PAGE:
Tagged: Johan Santana

I know, I know. It’s only May. So what?

I still don’t like losing – May or no May. In fact, this is practically my anniversary of the article I wrote in the New York Times announcing I was divorcing the Yankees after they lost a series to the Mets.

CHEERING SECTION

To Love and to Cherish for All Eternity, or Not

Published: May 27, 2007

I am no stranger to divorce. I am a two-time loser, having severed my unions with both the man I married when I was too young to know better and the man I wed when I was too work-obsessed to pay attention.

But I honestly thought I was over that particular brand of heartbreak — the accusations, the recriminations, the tears, the lonely nights, the division of property. I was determined not to put myself through another breakup, and yet I do not see any other way out. My current relationship has unraveled.

I gave it everything I have. I am sick and tired of the “I trieds” and the “What do you expect me to dos?” I’ve been begging for answers and all I have gotten are platitudes. Enough is enough.

And so I am divorcing the New York Yankees — all 25 men on the active roster, in addition to the manager, the coaches and the general manager. Oh, and the trainer, too. And, of course, the owner and all his baseball people.

The grounds for the divorce will be mental cruelty. I mean, I made a commitment to these guys, emotional and financial, and they betrayed and humiliated me by allowing the Red Sox — the Red Sox! — to run away with the division. When I think how I defended the Yankees to their legions of detractors, it hurts. It really hurts.

I was so loyal, so trusting, so willing to shell out $165 so I could buy Major League Baseball’s Extra Innings package and watch all the games from my house in California. And yet look at how they treated me. I will tell you how they treated me — as if I were a Kansas City Royals fan.

Yeah, I know. There have been injuries. A sore back. A cracked fingernail. A bone spur. A hammy. Please. I am not stupid. If a guy does not want to show up for me, he should simply say so and stop making excuses.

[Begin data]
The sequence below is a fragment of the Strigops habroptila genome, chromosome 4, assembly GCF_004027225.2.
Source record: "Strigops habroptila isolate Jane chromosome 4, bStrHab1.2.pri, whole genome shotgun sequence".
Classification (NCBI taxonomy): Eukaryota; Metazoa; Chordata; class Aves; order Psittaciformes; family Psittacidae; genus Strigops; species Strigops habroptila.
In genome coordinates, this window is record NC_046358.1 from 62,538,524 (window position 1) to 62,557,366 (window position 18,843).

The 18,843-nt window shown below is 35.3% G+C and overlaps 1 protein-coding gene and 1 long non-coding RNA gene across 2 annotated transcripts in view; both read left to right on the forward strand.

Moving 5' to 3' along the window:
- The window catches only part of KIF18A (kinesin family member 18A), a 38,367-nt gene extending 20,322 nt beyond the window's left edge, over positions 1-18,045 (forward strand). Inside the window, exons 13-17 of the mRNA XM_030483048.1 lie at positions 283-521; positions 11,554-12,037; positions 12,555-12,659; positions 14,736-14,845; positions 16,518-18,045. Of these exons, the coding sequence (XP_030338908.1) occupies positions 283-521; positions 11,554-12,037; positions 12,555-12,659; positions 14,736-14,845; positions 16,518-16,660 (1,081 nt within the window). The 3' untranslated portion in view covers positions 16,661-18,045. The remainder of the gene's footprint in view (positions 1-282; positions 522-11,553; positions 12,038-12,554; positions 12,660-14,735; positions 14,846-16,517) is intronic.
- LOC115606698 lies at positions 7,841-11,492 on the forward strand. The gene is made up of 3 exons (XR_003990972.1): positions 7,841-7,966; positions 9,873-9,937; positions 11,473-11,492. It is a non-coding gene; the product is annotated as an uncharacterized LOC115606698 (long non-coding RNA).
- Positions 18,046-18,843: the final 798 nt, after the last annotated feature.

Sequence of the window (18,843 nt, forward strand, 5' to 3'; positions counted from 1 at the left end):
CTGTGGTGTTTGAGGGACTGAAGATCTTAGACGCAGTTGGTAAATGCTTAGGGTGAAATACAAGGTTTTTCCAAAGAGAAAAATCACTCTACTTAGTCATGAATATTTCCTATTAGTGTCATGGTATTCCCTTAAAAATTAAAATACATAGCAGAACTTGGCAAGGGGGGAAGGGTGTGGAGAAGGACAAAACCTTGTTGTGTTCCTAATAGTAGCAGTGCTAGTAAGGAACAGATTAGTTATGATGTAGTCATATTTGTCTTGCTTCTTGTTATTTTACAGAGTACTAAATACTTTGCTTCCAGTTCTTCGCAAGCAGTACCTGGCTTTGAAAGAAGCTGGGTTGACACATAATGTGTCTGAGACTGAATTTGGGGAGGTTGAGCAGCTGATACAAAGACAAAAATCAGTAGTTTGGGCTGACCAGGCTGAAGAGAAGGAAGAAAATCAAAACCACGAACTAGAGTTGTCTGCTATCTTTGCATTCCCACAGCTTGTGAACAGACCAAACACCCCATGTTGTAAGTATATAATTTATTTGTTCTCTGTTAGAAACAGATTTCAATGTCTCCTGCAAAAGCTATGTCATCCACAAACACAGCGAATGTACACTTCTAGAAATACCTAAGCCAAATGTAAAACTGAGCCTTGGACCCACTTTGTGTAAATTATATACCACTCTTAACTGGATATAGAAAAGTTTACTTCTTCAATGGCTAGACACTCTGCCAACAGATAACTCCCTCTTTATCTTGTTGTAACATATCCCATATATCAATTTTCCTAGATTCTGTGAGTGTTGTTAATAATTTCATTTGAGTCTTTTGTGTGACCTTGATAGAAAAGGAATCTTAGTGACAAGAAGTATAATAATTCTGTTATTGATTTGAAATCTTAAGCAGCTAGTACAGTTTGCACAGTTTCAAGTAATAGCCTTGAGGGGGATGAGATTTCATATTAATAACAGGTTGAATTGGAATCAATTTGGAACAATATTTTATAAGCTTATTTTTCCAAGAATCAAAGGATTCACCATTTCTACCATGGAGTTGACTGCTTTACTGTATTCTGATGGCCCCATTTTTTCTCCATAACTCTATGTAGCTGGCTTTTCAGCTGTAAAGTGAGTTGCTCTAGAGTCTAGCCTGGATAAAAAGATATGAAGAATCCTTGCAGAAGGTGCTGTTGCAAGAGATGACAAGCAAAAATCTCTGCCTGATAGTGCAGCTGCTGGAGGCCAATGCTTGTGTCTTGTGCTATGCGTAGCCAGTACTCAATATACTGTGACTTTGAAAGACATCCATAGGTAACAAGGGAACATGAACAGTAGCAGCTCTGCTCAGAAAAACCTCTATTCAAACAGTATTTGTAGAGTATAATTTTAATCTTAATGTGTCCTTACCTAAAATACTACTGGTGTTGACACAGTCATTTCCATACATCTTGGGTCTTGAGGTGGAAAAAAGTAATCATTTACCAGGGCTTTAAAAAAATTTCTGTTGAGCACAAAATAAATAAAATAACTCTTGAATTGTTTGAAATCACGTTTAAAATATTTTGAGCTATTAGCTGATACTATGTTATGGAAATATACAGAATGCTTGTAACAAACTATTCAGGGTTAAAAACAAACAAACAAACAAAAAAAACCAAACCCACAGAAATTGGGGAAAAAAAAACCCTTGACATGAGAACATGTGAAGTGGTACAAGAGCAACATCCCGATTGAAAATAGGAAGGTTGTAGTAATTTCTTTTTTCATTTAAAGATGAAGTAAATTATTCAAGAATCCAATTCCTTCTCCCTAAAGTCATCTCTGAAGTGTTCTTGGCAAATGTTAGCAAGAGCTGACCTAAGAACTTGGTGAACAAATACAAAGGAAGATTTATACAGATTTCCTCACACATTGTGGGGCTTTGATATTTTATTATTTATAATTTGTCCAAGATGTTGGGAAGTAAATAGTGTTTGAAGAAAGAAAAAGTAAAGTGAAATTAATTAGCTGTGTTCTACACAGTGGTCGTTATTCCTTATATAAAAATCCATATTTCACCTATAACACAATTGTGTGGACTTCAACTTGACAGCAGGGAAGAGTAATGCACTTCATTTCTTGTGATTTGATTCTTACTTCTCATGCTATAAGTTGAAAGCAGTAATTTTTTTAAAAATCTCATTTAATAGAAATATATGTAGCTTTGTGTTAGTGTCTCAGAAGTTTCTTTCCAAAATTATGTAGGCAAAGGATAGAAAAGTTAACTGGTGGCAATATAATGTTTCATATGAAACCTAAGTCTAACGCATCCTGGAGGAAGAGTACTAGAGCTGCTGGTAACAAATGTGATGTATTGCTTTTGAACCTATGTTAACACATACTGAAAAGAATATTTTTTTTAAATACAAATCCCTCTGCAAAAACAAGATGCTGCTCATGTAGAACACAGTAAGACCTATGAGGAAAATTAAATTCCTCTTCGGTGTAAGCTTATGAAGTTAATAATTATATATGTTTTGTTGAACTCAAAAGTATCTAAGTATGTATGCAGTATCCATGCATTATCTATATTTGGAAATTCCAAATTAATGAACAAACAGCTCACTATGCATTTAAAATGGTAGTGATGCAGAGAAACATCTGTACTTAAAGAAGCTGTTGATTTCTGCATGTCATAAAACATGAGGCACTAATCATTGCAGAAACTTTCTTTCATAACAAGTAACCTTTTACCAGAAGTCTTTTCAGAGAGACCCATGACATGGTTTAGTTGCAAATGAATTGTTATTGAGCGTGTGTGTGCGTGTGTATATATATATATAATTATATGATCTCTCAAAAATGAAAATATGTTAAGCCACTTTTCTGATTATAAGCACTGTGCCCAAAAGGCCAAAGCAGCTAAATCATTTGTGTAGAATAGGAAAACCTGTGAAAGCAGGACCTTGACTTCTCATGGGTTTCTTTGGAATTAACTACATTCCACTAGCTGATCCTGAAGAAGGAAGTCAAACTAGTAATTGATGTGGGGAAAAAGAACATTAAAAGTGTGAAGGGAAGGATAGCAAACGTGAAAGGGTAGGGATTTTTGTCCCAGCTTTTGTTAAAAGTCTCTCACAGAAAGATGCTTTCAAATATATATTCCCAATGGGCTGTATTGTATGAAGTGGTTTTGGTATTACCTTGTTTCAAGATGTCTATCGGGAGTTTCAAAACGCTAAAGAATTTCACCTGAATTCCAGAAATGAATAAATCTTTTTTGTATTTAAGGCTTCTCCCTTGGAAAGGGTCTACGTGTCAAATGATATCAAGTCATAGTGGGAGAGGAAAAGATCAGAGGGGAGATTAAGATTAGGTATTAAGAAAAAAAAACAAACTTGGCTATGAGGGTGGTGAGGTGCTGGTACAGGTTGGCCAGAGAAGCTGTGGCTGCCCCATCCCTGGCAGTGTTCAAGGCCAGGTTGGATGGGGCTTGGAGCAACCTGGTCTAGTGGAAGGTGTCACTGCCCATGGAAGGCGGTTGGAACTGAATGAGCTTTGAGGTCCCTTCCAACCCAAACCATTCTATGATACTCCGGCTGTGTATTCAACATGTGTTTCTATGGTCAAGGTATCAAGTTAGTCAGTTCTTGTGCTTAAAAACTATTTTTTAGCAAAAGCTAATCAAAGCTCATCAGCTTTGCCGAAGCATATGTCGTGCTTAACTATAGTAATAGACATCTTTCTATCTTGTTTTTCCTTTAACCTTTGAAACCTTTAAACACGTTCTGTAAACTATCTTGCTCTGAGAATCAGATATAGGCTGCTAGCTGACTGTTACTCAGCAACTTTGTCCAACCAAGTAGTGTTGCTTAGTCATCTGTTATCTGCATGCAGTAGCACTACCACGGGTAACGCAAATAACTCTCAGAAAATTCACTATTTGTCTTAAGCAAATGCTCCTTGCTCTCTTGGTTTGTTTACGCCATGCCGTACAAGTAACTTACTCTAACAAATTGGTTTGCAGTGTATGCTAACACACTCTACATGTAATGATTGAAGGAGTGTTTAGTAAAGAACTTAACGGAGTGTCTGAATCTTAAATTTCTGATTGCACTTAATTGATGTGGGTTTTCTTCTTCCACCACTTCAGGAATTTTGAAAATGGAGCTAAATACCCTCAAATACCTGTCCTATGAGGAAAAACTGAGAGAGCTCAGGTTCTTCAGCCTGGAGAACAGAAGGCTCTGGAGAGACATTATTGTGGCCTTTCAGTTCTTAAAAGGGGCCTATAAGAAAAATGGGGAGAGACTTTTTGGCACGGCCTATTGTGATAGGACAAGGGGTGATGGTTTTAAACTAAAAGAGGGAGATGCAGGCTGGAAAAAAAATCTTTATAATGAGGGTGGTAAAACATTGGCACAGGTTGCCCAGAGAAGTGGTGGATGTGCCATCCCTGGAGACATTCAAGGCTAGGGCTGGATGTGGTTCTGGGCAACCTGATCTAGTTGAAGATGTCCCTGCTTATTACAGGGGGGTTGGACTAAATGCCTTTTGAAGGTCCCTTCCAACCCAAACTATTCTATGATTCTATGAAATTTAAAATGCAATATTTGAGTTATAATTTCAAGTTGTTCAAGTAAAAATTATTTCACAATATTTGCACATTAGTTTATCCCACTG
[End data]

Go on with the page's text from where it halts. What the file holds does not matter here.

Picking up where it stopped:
And yeah, there have been disruptions in routine. But again. A rainout is no reason to act all out of sorts and say, “I guess I just didn’t have good stuff.”

When, exactly, did I fall out of love with the Yankees? (To clarify: I will always love them, but I am no longer in love with them. There is too much anger, too much baggage between us now.)

Maybe it was when Cashman started spending a fortune to acquire pitchers who suddenly could not pitch, at least not in pinstripes. Vázquez. Loaiza. Contreras. Weaver. Wright. Pavano. Every time one of these guys would take the mound (or consult a surgeon), my heart would crack a little more. I kept wanting to slap Cashman, to make him feel the pain I was feeling, to strike back against what I perceived to be his abusive behavior toward me.

And do not get me started on how he breached my faith by overpaying for Clemens, a man who forced me to care about him only to leave me for Houston. It is still too raw.

Or maybe the love died when Zimmer quit and Torre had to make managerial decisions on his own. There were all those nights when Joe would call for Tanyon Sturtze in relief — so many nights that he turned that poor guy’s arm into a pretzel, the way he is doing now with Scott Proctor. There were also the nights when he would pull Mussina or Wang or whichever starter was actually pitching brilliantly and efficiently in favor of a reliever who would blow the game. (See Sturtze.)

And then there was his flip-flopping: “I won’t use Mo in the eighth”; “I have to use Mo in the eighth.” Those mixed messages can really get to a person in love. We all need to know where we stand, don’t we?

But my passion — that mad, crazy, dizzying feeling — really petered out as a result of the team’s collective offensive slump. (No, this is not about you, Jeter, although I have not forgiven you for not sticking up for A-Rod last year; and Jorge, you are not to blame, given your smoldering-hot bat.)

When I first fell in love with the Yankees, players knew how to bunt. They knew how to get runners over and get ’em in. They knew how to make productive outs. And — here is the biggie — they knew how to hit consistently and in the clutch.

Watching the current lineup flail at the ball was what finally made me decide to take action. I will pack up my Yankees T-shirts and caps and anything else I own with the interlocking N and Y and donate them to charity. I will stop checking the scores hourly. I will no longer dream about what might have been.